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Metabolomics

, 15:30 | Cite as

Ursodeoxycholic acid exerts hepatoprotective effects by regulating amino acid, flavonoid, and fatty acid metabolic pathways

  • Da Jung Kim
  • Hyewon Chung
  • Sang Chun Ji
  • SeungHwan Lee
  • Kyung-Sang Yu
  • In-Jin Jang
  • Joo-Youn ChoEmail author
Original Article

Abstract

Introduction

Ursodeoxycholic acid (UDCA) is an intestinal bacterial metabolite with hepatoprotective effects. However, molecular mechanisms underlying its effects remain unclear.

Objectives

The aim of this study was to investigate the mechanisms underlying the therapeutic effects of UDCA by using global metabolomics analyses in healthy subjects.

Methods

Healthy Korean men were administered UDCA at dosage of 400, 800, or 1200 mg daily for 2 weeks. Serum samples were collected and used for liver function tests and to determine miR-122 expression levels. Urinary and plasma global metabolomics analyses were conducted using a liquid chromatography system coupled with quadrupole-time-of-flight mass spectrometry (LC/QTOFMS) and gas chromatography-TOFMS (GC/TOFMS). Unsupervised multivariate analysis (principal component analysis) was performed to identify discriminative markers before and after treatment.

Results

Alanine transaminase score and serum miR-122 levels decreased significantly after 2 weeks of treatment. Through LC- and GC-based metabolomic profiling, we identified 40 differential metabolites in plasma and urine samples.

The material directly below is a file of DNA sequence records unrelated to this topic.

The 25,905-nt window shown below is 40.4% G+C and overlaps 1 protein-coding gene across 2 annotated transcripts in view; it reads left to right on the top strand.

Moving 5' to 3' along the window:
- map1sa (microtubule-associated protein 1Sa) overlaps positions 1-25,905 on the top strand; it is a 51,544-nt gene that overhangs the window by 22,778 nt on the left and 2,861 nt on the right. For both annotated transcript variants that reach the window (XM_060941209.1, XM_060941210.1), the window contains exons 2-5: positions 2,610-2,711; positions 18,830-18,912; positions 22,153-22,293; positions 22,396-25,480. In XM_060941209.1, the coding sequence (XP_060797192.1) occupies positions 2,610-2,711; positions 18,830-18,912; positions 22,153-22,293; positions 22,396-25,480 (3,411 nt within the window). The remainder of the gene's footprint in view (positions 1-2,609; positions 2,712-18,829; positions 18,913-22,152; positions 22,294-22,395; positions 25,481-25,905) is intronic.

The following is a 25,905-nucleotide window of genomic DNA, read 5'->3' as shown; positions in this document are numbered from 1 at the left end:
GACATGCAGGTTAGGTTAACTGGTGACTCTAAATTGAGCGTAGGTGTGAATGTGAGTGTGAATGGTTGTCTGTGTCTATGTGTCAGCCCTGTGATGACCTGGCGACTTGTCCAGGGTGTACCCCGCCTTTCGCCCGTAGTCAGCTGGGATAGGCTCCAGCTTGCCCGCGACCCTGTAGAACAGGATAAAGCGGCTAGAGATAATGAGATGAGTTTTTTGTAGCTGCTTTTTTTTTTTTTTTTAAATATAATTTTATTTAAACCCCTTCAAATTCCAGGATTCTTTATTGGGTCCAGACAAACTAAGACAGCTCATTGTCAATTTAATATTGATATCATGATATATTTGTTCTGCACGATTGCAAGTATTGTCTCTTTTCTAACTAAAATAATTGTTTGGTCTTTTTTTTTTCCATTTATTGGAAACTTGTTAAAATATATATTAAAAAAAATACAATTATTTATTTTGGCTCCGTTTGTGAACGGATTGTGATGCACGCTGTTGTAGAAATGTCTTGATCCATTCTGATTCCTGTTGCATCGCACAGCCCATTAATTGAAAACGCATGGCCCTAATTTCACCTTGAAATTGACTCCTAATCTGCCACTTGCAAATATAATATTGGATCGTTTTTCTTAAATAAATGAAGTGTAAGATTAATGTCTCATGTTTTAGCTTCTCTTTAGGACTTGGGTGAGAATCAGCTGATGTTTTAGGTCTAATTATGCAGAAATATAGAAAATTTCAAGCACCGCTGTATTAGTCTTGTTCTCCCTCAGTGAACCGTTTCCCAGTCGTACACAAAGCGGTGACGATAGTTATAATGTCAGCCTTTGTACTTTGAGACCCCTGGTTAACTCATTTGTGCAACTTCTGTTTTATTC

Conclusions

Regulation of liver function scores and metabolic alternations highlight the potential hepatoprotective action of UDCA, which were primarily associated with amino acid, flavonoid, and fatty acid metabolism in healthy men.

Keywords

Ursodeoxycholic acid Global metabolomics Hepatoprotective effect Amino acid Flavonoid Fatty acid 

Notes

Author contributions

DJK was responsible for experimental set up, measurements and analysis of data, interpretation of data, and manuscript writing. SCJ performed miR-122 measurements. HC, SHL, KSY, and IJJ helped with clinical study design, interpretation of data, and edited the manuscript. JYC contributed to the experimental design and manuscript editing. All authors participated sufficiently in the presented work and approved the final version of the manuscript.

Funding

This study was supported in part by a grant from the Korea Health Technology R&D Project through the Korea Health Industry Development Institute (KHIDI), funded by the Ministry of Health and Welfare, Republic of Korea (Grant No.: HI14C2770).

Compliance with ethical standards

Conflict of interest

All authors declare that they have no conflict of interest.

Ethical approval

All procedures were in accordance with the ethical standards of the institutional and/or national research committee and with the 1964 Helsinki declaration and its later amendments or comparable ethical standards. Informed consent was obtained from all individual participants included in the study.

Supplementary material

11306_2019_1494_MOESM1_ESM.docx (147 kb)
Supplementary material 1 (DOCX 146 KB)

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Copyright information

© Springer Science+Business Media, LLC, part of Springer Nature 2019

Authors and Affiliations

  • Da Jung Kim
    • 1
  • Hyewon Chung
    • 1
    • 2
  • Sang Chun Ji
    • 1
  • SeungHwan Lee
    • 1
  • Kyung-Sang Yu
    • 1
  • In-Jin Jang
    • 1
  • Joo-Youn Cho
    • 1
    Email author
  1. 1.Department of Clinical Pharmacology and TherapeuticsSeoul National University College of Medicine and HospitalSeoulSouth Korea
  2. 2.Department of Clinical Pharmacology and ToxicologyKorea University Guro HospitalSeoulSouth Korea

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